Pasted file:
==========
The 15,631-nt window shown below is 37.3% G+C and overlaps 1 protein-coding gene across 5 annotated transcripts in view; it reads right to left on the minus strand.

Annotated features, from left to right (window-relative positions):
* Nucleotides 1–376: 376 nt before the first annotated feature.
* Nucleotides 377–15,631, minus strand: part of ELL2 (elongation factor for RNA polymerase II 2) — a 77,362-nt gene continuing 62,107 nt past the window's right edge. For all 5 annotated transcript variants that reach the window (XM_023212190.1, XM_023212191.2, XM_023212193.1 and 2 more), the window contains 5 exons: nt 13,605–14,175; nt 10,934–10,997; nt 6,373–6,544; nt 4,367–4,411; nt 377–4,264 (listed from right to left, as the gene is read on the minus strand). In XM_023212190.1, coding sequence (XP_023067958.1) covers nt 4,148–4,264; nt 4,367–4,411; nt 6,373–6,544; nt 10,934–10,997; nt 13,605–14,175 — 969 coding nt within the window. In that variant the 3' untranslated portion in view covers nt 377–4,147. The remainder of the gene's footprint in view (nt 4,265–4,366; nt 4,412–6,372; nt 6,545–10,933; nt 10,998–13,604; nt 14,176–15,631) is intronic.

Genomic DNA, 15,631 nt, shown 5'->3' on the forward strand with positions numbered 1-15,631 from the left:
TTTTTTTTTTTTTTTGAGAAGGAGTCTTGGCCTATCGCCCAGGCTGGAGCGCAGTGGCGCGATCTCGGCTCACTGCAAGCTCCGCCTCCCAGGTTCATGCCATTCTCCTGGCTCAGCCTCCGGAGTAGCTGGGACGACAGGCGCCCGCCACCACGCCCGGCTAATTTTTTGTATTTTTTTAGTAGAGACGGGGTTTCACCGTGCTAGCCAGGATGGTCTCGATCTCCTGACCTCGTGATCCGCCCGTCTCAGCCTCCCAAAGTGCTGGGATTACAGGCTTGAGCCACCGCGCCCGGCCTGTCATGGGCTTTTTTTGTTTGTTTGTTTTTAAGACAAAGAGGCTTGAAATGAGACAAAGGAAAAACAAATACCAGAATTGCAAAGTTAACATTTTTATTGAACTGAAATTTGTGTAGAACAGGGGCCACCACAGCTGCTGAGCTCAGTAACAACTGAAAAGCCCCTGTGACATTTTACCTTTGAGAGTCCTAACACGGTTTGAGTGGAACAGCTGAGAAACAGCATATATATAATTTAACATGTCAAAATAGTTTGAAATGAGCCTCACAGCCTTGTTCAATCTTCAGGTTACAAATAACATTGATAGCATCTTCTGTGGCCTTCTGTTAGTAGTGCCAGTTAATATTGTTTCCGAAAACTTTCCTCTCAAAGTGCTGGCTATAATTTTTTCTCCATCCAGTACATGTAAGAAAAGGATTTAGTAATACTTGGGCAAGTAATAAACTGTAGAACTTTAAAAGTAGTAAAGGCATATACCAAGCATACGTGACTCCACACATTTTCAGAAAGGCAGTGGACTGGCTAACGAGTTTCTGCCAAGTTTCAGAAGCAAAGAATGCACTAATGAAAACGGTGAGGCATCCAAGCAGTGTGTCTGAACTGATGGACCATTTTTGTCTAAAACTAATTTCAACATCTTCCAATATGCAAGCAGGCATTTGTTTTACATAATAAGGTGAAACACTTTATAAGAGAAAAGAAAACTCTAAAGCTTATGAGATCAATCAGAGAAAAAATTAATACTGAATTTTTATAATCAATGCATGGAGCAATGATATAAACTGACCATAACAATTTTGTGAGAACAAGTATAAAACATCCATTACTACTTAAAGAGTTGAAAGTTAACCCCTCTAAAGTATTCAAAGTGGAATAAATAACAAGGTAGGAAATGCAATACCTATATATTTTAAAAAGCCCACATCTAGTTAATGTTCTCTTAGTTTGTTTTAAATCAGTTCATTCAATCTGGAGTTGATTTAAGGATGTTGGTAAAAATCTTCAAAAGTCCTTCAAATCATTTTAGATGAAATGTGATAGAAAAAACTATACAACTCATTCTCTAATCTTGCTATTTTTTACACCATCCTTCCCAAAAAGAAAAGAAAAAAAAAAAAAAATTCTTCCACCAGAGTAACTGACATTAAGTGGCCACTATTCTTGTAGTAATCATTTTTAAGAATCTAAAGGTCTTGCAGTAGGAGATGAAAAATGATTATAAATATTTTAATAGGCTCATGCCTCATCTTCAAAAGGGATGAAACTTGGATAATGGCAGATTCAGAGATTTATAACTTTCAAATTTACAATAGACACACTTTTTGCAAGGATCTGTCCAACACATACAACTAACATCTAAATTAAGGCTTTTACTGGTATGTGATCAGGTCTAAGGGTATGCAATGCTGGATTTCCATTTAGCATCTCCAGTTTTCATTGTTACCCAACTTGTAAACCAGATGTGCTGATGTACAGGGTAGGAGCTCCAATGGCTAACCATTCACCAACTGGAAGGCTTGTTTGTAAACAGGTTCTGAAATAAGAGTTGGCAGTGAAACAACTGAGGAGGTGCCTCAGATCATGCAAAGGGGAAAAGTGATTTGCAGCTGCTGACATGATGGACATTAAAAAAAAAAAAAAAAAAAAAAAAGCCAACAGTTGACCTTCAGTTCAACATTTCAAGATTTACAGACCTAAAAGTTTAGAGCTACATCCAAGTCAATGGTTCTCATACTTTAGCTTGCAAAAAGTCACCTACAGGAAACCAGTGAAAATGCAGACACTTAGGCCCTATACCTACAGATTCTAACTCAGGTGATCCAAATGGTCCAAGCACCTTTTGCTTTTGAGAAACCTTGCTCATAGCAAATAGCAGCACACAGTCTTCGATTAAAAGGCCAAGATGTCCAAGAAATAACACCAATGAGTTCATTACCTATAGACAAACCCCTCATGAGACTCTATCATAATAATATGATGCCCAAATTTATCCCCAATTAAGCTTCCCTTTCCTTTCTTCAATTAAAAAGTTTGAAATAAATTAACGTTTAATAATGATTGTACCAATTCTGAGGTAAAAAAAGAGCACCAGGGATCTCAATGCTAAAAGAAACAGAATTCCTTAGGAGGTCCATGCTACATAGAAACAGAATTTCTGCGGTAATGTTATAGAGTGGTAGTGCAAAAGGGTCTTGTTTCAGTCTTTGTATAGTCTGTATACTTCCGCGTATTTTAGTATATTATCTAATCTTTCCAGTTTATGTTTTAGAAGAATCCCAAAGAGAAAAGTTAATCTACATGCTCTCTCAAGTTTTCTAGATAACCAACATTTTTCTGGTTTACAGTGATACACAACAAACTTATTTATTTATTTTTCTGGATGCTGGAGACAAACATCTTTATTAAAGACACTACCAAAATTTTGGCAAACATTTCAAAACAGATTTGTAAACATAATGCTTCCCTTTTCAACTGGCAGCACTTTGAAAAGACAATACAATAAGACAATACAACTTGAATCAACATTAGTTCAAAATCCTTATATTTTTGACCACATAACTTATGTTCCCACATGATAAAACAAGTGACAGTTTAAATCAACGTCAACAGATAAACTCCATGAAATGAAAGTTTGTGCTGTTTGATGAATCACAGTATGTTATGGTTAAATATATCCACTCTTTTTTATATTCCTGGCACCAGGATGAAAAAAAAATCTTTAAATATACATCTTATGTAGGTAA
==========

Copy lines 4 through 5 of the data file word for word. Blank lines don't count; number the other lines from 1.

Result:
* Nucleotides 377–15,631, minus strand: part of ELL2 (elongation factor for RNA polymerase II 2) — a 77,362-nt gene continuing 62,107 nt past the window's right edge. For all 5 annotated transcript variants that reach the window (XM_023212190.1, XM_023212191.2, XM_023212193.1 and 2 more), the window contains 5 exons: nt 13,605–14,175; nt 10,934–10,997; nt 6,373–6,544; nt 4,367–4,411; nt 377–4,264 (listed from right to left, as the gene is read on the minus strand). In XM_023212190.1, coding sequence (XP_023067958.1) covers nt 4,148–4,264; nt 4,367–4,411; nt 6,373–6,544; nt 10,934–10,997; nt 13,605–14,175 — 969 coding nt within the window. In that variant the 3' untranslated portion in view covers nt 377–4,147. The remainder of the gene's footprint in view (nt 4,265–4,366; nt 4,412–6,372; nt 6,545–10,933; nt 10,998–13,604; nt 14,176–15,631) is intronic.

Genomic DNA, 15,631 nt, shown 5'->3' on the forward strand with positions numbered 1-15,631 from the left: